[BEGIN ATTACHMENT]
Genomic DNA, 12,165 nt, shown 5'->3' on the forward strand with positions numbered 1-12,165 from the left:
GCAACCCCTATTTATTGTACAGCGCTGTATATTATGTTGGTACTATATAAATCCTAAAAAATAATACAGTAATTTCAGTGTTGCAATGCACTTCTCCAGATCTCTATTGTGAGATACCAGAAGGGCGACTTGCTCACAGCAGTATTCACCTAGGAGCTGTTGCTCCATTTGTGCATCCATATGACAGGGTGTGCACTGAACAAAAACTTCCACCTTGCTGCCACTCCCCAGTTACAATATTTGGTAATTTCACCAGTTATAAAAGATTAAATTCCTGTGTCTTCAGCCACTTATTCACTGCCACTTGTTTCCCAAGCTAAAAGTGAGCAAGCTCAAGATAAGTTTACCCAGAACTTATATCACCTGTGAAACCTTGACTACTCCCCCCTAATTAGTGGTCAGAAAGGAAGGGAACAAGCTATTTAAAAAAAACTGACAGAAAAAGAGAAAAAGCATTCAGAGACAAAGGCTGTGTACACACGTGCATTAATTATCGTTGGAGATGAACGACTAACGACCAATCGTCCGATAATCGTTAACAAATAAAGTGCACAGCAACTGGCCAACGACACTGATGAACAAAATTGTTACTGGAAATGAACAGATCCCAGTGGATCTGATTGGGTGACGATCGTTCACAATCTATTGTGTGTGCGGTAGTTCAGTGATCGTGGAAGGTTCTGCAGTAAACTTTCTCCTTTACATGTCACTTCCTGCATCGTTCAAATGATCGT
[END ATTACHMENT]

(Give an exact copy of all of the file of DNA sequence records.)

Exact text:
Genomic DNA, 12,165 nt, shown 5'->3' on the forward strand with positions numbered 1-12,165 from the left:
GCAACCCCTATTTATTGTACAGCGCTGTATATTATGTTGGTACTATATAAATCCTAAAAAATAATACAGTAATTTCAGTGTTGCAATGCACTTCTCCAGATCTCTATTGTGAGATACCAGAAGGGCGACTTGCTCACAGCAGTATTCACCTAGGAGCTGTTGCTCCATTTGTGCATCCATATGACAGGGTGTGCACTGAACAAAAACTTCCACCTTGCTGCCACTCCCCAGTTACAATATTTGGTAATTTCACCAGTTATAAAAGATTAAATTCCTGTGTCTTCAGCCACTTATTCACTGCCACTTGTTTCCCAAGCTAAAAGTGAGCAAGCTCAAGATAAGTTTACCCAGAACTTATATCACCTGTGAAACCTTGACTACTCCCCCCTAATTAGTGGTCAGAAAGGAAGGGAACAAGCTATTTAAAAAAAACTGACAGAAAAAGAGAAAAAGCATTCAGAGACAAAGGCTGTGTACACACGTGCATTAATTATCGTTGGAGATGAACGACTAACGACCAATCGTCCGATAATCGTTAACAAATAAAGTGCACAGCAACTGGCCAACGACACTGATGAACAAAATTGTTACTGGAAATGAACAGATCCCAGTGGATCTGATTGGGTGACGATCGTTCACAATCTATTGTGTGTGCGGTAGTTCAGTGATCGTGGAAGGTTCTGCAGTAAACTTTCTCCTTTACATGTCACTTCCTGCATCGTTCAAATGATCGT